I have stolen my title from an essay by a well-known mid-20th century Mormon scholar and apologist, Hugh W. Nibley. Nibley was brilliant and often idiosyncratic. He had a strong influence on at least one or perhaps two generations of scholars in the LDS Church, encouraging Mormons to take up ancient and biblical studies and to do well in them. Though much of his own research may not stand with time, his influence has been profound. Nibley is as important to Mormonism for who he was as he is for what he wrote.
Nibley was adamantly convinced of the truth of Mormonism and of the need to explore it intellectually. At the same time he refused to conform to someone else's image of what it meant to be a Mormon. He wasn't a social rebel, but he did insist on cutting his own path through conventional ideas about what Mormons think, whether those were ideas about war or economy or Brigham Young University's dress and grooming standards. Hugh Nibley was a person to be admired, whether you understood him or not, whether you agreed with him or not.
As I said, I have taken my title from one of his essays. I doubt that he would mind my petty theft. In 1982 Nibley gave a talk by this title to the Cannon-Hinkley Club in Salt Lake City. I don't know what that club was, nor does Google. However, based on the theme of the talk—omnipresent grace and the evil of the capitalist version of social Darwinism—as well as Nibley's penchant for tweaking the noses of community leaders, I would guess that the Cannon-Hinkley Club was a local business club of some kind.
In his presentation Nibley considers two hypothetical employers. Employer A offers us lunch if we have money to pay for it. And if we need money to pay, he offers to employ us in his work, reminding us "There is no such thing as a free lunch." But since this employer appears to own all the materials for production and all the means of production, once we take the job he offers, there is no escape from our debt to the company store.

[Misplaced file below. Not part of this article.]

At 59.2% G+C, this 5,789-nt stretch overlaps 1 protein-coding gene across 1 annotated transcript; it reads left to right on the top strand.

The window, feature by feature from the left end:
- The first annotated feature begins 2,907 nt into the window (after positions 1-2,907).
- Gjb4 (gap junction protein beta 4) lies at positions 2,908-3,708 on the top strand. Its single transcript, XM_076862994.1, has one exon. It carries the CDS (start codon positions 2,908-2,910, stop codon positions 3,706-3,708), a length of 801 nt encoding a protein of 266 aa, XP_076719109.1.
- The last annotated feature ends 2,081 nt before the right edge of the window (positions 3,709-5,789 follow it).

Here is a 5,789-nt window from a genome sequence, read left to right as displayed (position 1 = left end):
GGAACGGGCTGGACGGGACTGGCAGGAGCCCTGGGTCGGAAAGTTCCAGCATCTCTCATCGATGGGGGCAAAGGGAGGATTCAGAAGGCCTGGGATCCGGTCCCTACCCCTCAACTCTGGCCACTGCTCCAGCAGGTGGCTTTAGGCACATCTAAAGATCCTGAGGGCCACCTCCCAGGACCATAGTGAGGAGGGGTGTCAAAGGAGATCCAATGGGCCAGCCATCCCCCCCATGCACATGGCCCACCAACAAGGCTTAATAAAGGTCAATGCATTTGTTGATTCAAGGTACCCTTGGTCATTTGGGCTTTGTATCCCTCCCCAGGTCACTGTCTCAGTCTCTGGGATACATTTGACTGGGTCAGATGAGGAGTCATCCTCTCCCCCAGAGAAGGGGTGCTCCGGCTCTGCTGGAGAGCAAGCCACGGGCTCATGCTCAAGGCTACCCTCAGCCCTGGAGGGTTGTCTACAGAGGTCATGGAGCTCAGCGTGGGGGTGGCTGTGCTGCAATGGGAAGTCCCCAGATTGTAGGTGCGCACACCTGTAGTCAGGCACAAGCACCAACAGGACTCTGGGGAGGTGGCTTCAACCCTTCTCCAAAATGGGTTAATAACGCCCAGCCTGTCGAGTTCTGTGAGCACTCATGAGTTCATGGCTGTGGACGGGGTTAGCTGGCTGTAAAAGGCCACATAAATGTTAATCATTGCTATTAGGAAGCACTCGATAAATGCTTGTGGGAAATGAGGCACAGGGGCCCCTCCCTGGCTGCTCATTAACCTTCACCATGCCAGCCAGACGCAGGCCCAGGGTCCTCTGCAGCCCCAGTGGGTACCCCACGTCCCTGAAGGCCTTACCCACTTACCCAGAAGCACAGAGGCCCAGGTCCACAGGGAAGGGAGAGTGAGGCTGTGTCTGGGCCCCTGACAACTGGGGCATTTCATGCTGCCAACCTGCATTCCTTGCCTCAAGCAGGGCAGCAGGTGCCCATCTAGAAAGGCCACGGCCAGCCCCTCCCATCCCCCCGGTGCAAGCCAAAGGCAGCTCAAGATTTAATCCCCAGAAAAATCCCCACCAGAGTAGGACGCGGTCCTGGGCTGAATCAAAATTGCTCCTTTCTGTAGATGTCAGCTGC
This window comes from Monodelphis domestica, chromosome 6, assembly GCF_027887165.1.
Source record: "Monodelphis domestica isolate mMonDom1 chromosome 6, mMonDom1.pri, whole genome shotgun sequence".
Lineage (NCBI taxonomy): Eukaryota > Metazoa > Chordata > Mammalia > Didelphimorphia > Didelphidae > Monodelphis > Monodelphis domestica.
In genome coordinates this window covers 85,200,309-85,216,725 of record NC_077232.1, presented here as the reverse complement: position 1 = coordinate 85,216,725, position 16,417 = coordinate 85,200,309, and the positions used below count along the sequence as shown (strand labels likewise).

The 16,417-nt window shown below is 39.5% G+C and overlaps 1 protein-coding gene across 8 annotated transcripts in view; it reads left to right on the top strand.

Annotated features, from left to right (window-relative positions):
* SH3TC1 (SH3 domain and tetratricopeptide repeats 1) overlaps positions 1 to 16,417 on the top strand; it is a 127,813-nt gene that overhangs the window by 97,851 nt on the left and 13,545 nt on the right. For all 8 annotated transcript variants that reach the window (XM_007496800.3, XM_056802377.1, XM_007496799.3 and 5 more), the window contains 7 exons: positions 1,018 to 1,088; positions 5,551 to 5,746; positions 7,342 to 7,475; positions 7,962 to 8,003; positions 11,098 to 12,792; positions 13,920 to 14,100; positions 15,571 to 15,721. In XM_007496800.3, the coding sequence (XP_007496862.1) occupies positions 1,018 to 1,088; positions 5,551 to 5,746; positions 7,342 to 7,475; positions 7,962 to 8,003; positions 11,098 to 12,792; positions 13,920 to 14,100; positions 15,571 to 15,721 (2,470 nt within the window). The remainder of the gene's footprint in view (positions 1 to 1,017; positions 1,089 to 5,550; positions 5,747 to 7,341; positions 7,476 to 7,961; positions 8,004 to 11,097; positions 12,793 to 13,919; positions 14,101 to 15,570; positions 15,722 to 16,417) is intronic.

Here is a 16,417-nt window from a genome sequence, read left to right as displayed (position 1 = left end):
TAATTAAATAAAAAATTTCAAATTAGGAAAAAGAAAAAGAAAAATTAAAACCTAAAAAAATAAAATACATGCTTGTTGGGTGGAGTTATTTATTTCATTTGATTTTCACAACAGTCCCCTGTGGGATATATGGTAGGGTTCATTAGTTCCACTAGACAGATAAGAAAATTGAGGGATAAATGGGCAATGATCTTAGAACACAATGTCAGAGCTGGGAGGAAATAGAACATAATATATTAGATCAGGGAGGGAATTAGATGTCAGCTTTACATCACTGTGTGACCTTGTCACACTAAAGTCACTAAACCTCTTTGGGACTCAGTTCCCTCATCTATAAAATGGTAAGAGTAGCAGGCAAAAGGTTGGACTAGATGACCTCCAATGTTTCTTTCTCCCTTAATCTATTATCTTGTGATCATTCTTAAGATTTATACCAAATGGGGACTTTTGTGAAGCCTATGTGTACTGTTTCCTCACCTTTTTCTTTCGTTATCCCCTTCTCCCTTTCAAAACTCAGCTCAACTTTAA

In contrast, the other prospective employer, Employer B, is not concerned about lunch: "We will preach the gospel to you, and then you will find out that lunch should be the least of your concerns." When Employer B inquires about our work, we tell him all the things we do to acquire lunch, and he responds "But my dear boy, I'm providing you that right now." This employer asks us, Nibley says, "to forget about lunch, and do his work, and the lunch will be taken care of." His point is that life before God requires humility. He quotes Deuteronomy:
[B]eware lest "when thou hast eaten and art full, . . . Then thine heart be lifted up and thou forget the Lord thy God," and you say to yourself: "My power [ability] (koakh) and might of mine hand [hard work: otsem yadhi, meaning the strength of my hand, or etzem yadhay, meaning my own two hands] hath gotten me this wealth [fortune]." (Deut. 8:10, 14, 17)
For Nibley, humility, gratitude, and charity were inextricably entwined:
The "primitives" and the ancients everywhere celebrated the free gifts of heaven with seasonal rites closely resembling those of the Israelites. The ritual showering of food from heaven was an important part of the ceremonies, dramatized by the actual throwing down of food and tokens from a high platform, mobile or stationary, into the crowd of worshippers. To these rites . . . Israel added a strong sense of moral obligation. Under the Mosaic Law everyone was constantly being tested for his generosity quotient; for as Brigham Young often reminded the saints, God has placed whatever we have in our hands only to see what we would do with it—whether we would waste, hoard, or bestow it freely. Though generosity cannot be legislated, no one in Israel could get out of taking the proper test, to show how far he was willing to go, granted complete free agency, in carrying out God's express wishes regarding the distribution of his bounties.
I think Hugh Nibley was right to see them entwined that way.